This week a photo of a racist letter made the rounds on social media.

It read:

“Dear Terrorist-Bitch,

We are writing to you as the newly organized Neighborhood Town Watch. We understand that you currently wear a scarf on your head and we would like to put you on notice that this will no longer be tolerated in our neighborhood.

Now that America is great again, we would like to offer you two opportunities to avoid any consequences on your poor previous decisions. First, you can take your radical attire of and live like all Americans. Or, your second option, you can go back to the God Forsaken land you came from.

America is Great Again,

Neighborhood Town Watch”

Folks on social media who posted it also shared their horror, indignation and disgust at its contents.

Fortunately that the letter, which sported a “Trump Make America Great Again!” letterhead, is almost certainly a fake.

Let’s walk through why I believe that.

First, the signature on the letter itself. It is signed “Neighbourhood Town Watch.” But, no specific town is mentioned. It could be Anytown, USA, which is important.

Why? Because various outraged posters have said the letter was sent to a “friend” or “sister” who lived in Harrisburg, or Texas, or a variety of other states. That alone is curious. But, most telling is that every post features exactly the same photo of the letter. Why would the poster in Harrisburg attach a picture of a letter that someone allegedly got in Texas instead of their own letter?

Second, think about the actual events that would naturally follow from someone getting a letter like that. Would their first reaction be to post it on social media but then not go to the mayor, the police or some other authority that could investigate the Neighbourhood Town Watch? And, why wouldn’t there be any media coverage of the incident, especially if it was happening across the country?

In fact, that’s precisely what happened to Mariah Teli, a 24-year-old school teacher in Georgia. Ms. Teli got a note that encouraged her to: “tie you headscarf around your neck and hang yourself with it.”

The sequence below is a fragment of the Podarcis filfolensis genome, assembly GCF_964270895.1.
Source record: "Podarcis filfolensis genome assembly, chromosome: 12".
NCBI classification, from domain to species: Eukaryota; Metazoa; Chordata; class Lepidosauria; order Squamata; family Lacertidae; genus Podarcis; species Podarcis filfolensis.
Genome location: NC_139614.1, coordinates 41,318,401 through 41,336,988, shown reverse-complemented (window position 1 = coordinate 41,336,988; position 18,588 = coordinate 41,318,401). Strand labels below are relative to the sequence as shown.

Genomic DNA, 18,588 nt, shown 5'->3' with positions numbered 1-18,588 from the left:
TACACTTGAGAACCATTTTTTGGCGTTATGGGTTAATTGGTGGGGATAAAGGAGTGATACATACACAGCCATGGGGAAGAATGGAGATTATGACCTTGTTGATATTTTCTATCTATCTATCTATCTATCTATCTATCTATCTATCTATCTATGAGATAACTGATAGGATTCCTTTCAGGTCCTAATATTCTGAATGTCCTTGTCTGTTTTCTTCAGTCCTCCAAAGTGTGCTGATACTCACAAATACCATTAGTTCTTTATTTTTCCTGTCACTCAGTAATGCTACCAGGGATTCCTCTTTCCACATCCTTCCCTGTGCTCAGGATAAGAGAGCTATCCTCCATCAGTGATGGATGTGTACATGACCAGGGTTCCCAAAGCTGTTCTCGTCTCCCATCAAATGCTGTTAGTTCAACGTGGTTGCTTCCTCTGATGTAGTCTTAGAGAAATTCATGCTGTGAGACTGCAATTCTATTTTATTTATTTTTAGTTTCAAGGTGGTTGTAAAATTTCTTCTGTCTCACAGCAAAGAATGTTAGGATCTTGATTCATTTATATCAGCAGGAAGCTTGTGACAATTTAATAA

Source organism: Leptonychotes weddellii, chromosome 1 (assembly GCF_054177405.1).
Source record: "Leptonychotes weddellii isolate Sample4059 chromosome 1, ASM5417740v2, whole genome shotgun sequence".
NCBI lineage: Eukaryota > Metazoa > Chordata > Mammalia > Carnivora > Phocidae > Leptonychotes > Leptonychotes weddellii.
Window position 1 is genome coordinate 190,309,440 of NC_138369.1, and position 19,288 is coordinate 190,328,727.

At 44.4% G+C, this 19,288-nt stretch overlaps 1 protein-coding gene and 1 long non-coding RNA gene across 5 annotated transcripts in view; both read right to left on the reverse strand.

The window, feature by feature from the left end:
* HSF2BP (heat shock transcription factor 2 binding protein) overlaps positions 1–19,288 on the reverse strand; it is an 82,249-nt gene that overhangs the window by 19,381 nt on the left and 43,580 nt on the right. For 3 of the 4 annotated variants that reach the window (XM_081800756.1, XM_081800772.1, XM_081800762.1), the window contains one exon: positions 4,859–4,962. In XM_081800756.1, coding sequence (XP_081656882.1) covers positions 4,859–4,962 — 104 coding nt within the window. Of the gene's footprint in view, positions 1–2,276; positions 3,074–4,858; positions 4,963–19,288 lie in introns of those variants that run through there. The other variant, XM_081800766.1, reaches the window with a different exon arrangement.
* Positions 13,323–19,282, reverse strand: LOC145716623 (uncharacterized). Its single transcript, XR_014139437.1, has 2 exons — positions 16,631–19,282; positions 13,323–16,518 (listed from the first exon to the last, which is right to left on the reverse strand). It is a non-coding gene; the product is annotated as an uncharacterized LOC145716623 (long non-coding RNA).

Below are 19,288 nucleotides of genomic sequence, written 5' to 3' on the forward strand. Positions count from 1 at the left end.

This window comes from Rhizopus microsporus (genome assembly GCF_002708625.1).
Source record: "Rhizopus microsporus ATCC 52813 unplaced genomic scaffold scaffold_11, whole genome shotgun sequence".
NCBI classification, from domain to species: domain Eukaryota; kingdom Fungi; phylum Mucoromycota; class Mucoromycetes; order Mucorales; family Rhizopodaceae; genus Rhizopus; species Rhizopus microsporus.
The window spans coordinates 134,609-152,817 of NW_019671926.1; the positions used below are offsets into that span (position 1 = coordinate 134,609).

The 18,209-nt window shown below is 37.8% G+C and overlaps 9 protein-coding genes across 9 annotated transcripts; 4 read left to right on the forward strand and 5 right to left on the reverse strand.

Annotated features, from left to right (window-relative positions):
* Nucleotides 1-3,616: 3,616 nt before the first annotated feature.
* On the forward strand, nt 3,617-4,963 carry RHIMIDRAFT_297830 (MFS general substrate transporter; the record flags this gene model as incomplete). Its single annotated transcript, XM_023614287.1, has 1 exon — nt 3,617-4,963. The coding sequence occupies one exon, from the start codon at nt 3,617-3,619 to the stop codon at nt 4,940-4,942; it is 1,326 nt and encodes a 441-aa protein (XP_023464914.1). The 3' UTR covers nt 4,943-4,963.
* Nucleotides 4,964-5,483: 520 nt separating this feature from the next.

Posts and news stories about the event show the note and Ms Teli. Her principal started an investigation. Her story was shared 1,500 times and it was covered by the Huffington Post as well as other news outlets.

That is the normal reaction to a note like the one Ms. Teli received. And, if the Neighbourhood Watch note was received by anyone, anywhere, that is exactly the reaction you would expect.

But there was no reaction because the letter was never sent, it was just mocked up and photographed by someone with some agenda or other.

And here is the really sad part. The letter was shared and shared again by people who believed it was real and were horrified by it.

Think about that. A letter — that a modicum of common sense and some basic research would send up red flags and start alarm bells ringing — was shared, not dismissed as bogus. As bogus as the story of an elderly woman microwaving her pet to dry it, or news of a killer clown threatening to kill kids if Halloween wasn’t cancelled.

So, why did the post about the Neighbourhood Watch letter circulate? Because, I think, it matched the posters’ worldview about the dangers of a post-Trump world. That belief blinded folks to the obvious falsity of the letter.

Many of us have blamed right-wingers and Republicans for sharing fake news about Hillary Clinton. So now, glass house meet stone.

The real danger here is that Muslim men and women will, no doubt, face real racism and danger in the months to come.

Crying wolf about an obviously bogus letter doesn’t help anyone. It just makes it harder for posts of real race attacks to be taken seriously.

When people of any political stripe let dogma defeat data and outrage quell common sense, there are consequences. One consequence is Donald Trump becoming the president-elect, in part because of fake news, just like this, making the rounds on social media.

Another is those of us who decry what happened in the U.S. election can let anger, fear and outrage propagate nonsense. That makes us look foolish and irresponsible. We can do better.

Wayne MacPhail has been a print and online journalist for 25 years, and is a long-time writer for on technology and the Internet.

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Wayne MacPhail

Wayne MacPhail has been a print and online journalist for 25 years. He was the managing editor of Hamilton Magazine and was a reporter and editor at The Hamilton Spectator until he founded Southam InfoLab,...